[36] “pour en tirer un parti prompt qui fasse rentrer mes fonds, ou plutôt ceux de mes amis, je vais les addresser à un Marchand, qui les vendra à Son compte. Ce qui me retient, c’est qu’il pourrait les porter haut, & bénéficier dessus, au detriment des Églises, à qui je voudrais que le profit en revint.” Philippe-Jean-Louis Desjardins to Antoine-Bernardin Robert, May 8 and June 25, 1803, as transcribed in Lacroix, “Le Fonds de tableaux Desjardins: Nature et influence,” 970–71. A brief note on prices: in an article of 2005, Burton B. Fredericksen reminds readers that “the majority of items sold at public sale were bought by dealers for resale, and the prices are, therefore, almost invariably lower than those fetched when resold privately.” Thus, the prices Desjardins paid for his works are not necessarily an accurate reflection of the market value of the works. See Burton B. Fredericksen, “Survey of the French Art Market between 1789 and 1820,” in Collections et marché de l’art en France, 1789–1848, ed. Monica Preti-Hamard and Philippe Sénéchal (Rennes: Presses Universitaires de Rennes, 2005), 20.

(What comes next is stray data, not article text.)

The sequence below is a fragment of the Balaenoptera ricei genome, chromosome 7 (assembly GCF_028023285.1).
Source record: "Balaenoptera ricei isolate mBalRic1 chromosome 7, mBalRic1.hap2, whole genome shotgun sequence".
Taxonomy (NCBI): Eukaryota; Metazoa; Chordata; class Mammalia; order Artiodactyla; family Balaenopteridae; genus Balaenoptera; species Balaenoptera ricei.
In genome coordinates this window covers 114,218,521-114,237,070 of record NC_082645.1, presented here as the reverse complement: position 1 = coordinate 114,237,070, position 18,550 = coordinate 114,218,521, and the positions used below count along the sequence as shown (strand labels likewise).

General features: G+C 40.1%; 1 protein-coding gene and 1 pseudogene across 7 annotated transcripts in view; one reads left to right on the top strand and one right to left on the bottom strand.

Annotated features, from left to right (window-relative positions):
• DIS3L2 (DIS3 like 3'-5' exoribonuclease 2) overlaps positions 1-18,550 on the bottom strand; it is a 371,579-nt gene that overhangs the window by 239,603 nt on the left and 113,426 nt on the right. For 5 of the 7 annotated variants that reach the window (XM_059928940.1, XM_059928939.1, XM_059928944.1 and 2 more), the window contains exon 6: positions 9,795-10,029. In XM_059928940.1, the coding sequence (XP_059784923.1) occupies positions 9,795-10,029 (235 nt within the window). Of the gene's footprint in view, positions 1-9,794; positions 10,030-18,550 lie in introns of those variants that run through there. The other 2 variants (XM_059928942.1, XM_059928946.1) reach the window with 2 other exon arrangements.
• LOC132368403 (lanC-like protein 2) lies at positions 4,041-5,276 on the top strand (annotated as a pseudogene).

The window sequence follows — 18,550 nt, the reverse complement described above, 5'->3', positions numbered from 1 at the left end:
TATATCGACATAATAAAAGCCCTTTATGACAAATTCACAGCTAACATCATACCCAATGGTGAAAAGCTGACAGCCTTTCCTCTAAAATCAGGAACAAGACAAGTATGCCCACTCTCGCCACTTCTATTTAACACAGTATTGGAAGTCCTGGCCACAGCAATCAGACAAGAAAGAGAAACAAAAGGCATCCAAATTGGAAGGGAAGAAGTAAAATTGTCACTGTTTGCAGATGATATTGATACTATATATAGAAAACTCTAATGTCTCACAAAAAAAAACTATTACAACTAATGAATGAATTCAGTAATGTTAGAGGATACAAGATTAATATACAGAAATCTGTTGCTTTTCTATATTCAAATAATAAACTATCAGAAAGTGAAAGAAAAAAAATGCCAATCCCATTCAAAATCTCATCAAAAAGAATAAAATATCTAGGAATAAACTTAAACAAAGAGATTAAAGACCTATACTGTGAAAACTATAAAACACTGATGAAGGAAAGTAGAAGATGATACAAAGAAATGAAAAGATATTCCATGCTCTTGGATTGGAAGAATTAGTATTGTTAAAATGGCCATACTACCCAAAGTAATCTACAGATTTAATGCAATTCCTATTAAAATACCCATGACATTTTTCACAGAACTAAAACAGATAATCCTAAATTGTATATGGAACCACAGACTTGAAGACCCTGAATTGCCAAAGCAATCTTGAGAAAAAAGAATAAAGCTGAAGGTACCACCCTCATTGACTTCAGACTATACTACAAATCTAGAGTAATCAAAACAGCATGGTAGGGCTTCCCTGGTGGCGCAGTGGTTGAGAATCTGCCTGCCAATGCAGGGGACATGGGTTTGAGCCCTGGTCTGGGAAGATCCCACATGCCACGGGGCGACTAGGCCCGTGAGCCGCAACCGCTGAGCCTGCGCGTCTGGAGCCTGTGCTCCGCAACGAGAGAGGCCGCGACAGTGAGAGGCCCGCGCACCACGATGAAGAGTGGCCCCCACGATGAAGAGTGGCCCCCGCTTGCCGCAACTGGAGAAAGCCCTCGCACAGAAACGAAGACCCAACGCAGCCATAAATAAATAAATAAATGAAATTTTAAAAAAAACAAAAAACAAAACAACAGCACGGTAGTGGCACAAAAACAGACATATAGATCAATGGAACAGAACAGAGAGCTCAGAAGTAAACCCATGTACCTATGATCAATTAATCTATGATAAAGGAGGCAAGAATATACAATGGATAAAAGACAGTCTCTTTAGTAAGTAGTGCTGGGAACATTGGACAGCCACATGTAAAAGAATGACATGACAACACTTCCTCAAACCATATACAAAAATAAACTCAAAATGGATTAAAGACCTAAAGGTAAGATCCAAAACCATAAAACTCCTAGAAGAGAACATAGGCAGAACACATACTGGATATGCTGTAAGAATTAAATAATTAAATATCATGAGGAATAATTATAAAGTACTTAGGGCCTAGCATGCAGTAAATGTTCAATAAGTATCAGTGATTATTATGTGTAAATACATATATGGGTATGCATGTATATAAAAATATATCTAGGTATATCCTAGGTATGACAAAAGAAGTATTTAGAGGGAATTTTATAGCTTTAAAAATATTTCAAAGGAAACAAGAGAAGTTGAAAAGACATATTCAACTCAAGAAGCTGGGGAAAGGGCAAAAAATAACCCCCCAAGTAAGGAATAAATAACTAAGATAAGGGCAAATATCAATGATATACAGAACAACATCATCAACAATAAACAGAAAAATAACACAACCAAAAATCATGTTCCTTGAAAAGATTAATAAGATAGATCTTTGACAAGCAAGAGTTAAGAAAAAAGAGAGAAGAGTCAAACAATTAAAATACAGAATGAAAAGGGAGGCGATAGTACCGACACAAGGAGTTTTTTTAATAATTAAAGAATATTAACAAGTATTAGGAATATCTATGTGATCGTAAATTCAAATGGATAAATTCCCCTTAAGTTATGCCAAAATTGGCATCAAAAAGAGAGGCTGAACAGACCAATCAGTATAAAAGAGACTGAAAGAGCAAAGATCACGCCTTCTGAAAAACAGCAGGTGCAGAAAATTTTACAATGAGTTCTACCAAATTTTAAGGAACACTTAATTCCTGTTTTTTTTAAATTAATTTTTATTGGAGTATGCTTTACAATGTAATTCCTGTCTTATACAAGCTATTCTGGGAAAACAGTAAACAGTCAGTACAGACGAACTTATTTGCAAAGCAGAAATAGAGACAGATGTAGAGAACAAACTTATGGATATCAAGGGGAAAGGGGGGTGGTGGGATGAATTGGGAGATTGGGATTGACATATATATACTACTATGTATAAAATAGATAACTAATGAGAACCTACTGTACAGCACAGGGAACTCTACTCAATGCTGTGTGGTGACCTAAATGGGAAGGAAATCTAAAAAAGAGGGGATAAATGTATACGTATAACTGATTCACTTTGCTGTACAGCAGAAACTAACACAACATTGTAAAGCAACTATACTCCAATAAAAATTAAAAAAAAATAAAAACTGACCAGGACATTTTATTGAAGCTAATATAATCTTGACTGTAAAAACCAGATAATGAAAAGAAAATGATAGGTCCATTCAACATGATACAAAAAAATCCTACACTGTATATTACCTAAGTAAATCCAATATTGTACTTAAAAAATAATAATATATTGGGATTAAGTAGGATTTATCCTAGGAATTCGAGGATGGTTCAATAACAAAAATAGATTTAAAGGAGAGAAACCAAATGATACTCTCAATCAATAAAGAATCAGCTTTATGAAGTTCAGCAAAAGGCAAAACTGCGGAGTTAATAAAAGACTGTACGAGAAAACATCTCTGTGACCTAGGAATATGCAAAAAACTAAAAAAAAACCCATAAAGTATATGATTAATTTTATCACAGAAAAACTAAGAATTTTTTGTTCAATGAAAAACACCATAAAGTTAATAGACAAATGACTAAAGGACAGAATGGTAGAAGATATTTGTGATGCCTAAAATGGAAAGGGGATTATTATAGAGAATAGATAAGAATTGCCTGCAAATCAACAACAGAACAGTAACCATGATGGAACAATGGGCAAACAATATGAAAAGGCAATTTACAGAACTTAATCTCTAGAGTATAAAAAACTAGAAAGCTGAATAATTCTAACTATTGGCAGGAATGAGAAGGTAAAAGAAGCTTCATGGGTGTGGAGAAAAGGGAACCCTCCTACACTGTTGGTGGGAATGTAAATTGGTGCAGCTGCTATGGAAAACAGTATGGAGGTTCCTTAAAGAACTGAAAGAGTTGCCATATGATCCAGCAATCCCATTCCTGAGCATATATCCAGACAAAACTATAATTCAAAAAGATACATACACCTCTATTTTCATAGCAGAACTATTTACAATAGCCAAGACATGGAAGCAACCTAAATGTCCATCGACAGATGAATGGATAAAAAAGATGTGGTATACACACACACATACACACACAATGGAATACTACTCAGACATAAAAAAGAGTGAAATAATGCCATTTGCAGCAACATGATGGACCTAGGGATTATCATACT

[37] Caylar’s name has been spelled in a myriad of ways, including but not limited to: Cailard, Caillar, and Caylard.

[38] “Decrets Imperiaux: 3° Le Sieur A. P. Garros . . . ,” La Gazette nationale ou Le Moniteur universel, February 11, 1806, 168, RetroNews [login required].

[39] “M. Cailar, marchand de Tableaux à Paris, rue de Lille, no. 23, près celle de Beaune, a l’hon[n]eur de prévenir MM. du Clergé, qu’il a acheté la presque totalité des tableaux provenant des églises & maisons religieuses de Paris & lieux environnans, & principalement ceux qui ornoient la Cathédrale; ainsi que la plus grande partie de ceux des églises de Bruxelle, Malines, Anvers & Gand. Tous ces Tableaux sont originaux, & de bons maîtres français, flamands & autres. La plupart sont gravés, & c’est d’après les gravures de ces Tableaux, que des marchands, qui se disent peintres, font faire journellement de mauvaises copies, qu’ils annoncent pompeusement dans tous les journaux & qu’ils mettent à un prix beaucoup plus élevé que celui auquel M. Cailar laisseroit les Tableaux originaux qu’il annonce. M. Cailard possède encore une nombreuse collection de tableaux, pour décorer les Galeries & les Appartemens des plus riches particuliers.” “Annonces & avis divers: M. Cailar [. . .],” Le Journal de Paris, November 9, 1808, 2261, RetroNews [login required]. An announcement in the July 19, 1817, issue of La Quotidienne lists Caylar at another address: rue Baillif, no. 13.

[40] “arracher à la destruction.” Burton B. Fredericksen and Benjamin Peronnet, eds., Répertoires des tableaux vendus en France au XIXe siècle, vol. 1, 1801–1810 (Los Angeles: Provenance Index of the Getty Information Institute, 1998), xii–xiii. Transcribed by Fredericksen and Peronnet, translated by the author.